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A sublime melancholy

State Theater
04/16/2014 -  & April 26*, 30, May 3, 9, 2014
Pyotr Ilyich Tchaikovsky: Eugene Onegin, opus 24
Nicole Car (Tatyana), Paulo Szot (Onegin), James Egglestone (Lensky), Sian Pendry (Olga), Daniel Sumegi (Gremin), Dominica Matthews (Mme Larina), Jacqueline Dark (Filippyevna), Kanen Breen (Monsieur Triquet), Adrian Tamburini (Zaretsky), Jonathan McCauley (Captain), Emily Ranford (Young Tatyana), Sam Colbey (Young Onegin)
Opera Australia Chorus, Anthony Hunt (Chorus Master), Orchestra Victoria, Guillaume Tourniaire (Conductor)
Kasper Holten (Director), Mia Stensgaard (Set Designer), Katrina Lindsay (Costume Designer), Wolfgang Goebbel (Lighting Designer), Signe Fabricus (Choreographer)

S. Colbey & E. Ranford (© Jeff Busby)

As Tatyana, Nicole Car is a revelation. The Melbourne soprano made her major role debut only five years ago and now as Tchaikovsky’s tortured heroine, delivers real insight into the depths of emotion and idealism in her character. Her voice is variously described as “honeyed” and “beautifully lyric”; for me it was luminescent. She transfixed the audience in the letter writing scene using a range which stretches from richly-hued lows to dazzling brilliance in the upper register with a surety of pitch which made the whole performance seem easy and entirely natural. It was as if we were given insight into exactly what Pushkin and Tchaikovsky may have been thinking as they variously penned the role. Nicole Car is as good an actor as she is a singer and she made excellent use of the superb stage directions to shed light upon her character as a real woman. We left the theatre in no doubt that Nicole Car is a star on the rise.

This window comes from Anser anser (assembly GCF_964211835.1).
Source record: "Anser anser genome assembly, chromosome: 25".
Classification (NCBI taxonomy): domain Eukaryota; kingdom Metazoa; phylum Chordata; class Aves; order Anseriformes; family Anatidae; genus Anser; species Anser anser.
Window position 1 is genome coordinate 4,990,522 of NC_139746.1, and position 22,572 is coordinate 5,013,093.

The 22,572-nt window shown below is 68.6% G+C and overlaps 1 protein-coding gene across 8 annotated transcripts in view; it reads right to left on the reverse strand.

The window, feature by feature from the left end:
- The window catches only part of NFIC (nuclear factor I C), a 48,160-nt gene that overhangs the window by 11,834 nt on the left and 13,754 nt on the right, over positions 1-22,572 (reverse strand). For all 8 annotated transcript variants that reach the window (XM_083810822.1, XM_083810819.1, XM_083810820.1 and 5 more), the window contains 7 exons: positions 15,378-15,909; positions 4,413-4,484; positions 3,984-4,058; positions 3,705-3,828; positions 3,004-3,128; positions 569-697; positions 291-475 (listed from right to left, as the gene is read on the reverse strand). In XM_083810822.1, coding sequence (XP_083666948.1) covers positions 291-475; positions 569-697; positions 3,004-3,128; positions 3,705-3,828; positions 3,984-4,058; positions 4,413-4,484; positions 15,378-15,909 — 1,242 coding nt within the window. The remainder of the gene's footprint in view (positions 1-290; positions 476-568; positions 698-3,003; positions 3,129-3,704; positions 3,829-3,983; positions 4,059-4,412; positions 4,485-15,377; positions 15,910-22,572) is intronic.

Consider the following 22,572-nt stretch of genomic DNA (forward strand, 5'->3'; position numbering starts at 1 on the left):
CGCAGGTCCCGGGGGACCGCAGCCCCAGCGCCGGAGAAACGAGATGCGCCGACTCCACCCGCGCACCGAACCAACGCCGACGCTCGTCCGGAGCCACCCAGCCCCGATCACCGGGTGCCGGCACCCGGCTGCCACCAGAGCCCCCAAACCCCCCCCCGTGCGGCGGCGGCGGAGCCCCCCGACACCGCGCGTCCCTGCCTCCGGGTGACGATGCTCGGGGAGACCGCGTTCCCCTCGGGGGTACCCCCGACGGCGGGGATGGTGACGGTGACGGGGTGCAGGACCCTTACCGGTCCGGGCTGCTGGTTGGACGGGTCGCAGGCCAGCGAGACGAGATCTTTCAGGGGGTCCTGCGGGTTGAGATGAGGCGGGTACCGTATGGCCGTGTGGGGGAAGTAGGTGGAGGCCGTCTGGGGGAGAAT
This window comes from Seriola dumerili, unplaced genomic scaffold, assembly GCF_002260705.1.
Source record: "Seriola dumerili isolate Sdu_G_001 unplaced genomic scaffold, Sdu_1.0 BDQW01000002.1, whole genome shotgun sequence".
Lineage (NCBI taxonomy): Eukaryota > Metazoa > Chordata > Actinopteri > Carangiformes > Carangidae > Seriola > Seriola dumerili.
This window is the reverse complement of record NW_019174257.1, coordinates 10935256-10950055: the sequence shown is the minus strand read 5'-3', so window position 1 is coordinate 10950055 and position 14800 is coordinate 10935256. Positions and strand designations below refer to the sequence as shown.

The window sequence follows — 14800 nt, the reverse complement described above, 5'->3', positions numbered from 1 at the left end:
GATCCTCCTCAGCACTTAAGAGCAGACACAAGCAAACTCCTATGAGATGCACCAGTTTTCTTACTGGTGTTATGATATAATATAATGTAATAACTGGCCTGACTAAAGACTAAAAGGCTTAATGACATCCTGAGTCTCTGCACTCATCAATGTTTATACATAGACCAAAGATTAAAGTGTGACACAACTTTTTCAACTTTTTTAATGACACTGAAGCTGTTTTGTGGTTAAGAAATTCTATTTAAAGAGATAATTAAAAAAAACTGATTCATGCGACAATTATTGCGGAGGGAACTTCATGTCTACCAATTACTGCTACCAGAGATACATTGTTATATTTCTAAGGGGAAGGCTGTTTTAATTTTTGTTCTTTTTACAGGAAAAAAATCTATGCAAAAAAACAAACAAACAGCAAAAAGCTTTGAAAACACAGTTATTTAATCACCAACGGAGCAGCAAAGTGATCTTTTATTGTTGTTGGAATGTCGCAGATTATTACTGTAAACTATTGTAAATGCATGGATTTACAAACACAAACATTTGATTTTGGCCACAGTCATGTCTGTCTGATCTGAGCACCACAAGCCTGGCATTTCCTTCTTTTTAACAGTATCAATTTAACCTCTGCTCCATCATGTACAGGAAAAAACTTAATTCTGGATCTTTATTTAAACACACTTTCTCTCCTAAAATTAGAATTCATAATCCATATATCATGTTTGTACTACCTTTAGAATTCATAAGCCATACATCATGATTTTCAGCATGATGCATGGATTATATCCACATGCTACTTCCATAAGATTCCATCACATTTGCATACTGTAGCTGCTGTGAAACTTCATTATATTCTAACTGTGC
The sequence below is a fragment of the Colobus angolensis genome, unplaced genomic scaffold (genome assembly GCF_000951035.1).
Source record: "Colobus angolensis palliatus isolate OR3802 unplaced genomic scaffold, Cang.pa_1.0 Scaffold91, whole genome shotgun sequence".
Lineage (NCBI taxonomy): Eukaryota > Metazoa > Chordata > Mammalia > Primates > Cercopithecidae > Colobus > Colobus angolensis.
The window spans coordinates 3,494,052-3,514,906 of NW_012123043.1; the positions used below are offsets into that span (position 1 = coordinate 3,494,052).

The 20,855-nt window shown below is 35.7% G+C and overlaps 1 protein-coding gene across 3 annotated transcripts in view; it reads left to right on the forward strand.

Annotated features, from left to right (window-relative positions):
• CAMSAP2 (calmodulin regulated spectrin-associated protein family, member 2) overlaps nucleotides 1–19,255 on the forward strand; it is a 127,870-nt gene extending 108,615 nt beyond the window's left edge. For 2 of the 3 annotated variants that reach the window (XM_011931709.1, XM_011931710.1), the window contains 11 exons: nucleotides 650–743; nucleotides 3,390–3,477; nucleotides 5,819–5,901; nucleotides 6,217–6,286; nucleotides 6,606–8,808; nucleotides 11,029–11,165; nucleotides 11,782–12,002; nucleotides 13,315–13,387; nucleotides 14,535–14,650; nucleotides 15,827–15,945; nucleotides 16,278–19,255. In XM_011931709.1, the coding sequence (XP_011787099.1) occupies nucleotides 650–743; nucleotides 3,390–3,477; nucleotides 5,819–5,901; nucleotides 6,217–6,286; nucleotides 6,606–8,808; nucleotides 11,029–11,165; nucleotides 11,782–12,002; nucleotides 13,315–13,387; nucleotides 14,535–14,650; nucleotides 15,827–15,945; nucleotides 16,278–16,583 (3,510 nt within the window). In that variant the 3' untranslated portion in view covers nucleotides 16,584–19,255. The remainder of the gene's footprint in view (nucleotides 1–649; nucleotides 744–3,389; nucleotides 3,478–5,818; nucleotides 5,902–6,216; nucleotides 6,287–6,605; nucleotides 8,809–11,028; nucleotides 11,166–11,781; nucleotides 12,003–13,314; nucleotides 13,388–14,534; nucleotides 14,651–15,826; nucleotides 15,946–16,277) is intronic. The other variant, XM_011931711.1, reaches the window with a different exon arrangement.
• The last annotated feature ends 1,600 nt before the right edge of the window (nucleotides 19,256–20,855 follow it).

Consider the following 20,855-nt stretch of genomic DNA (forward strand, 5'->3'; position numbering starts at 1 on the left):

Kasper Holten’s staging of Eugene Onegin is a co-production of the Royal Opera House, and Teatro Regio, Turin. It premiered in London in 2012 and came to Opera Australia earlier this year in Sydney. It is a gorgeously realized re-imagining of the plot told in flashbacks. Dancers portray the younger Tatyana and Onegin and the older (singing) characters often look on with gestures and expressions which deepen our understanding of the text and the music. The Letter and Duel scenes stand out: we see Tatyana now as Princess Gremin trying to comfort her anguished younger self as she writes her love letter and later, we see the older world-weary Onegin cringe with disgust at his younger self shooting Lensky. These scenes are rich in nuance and add immensely to the telling of the story. For that is the clear purpose of this production: to tell us in as much detail as possible of the lives and times of these characters.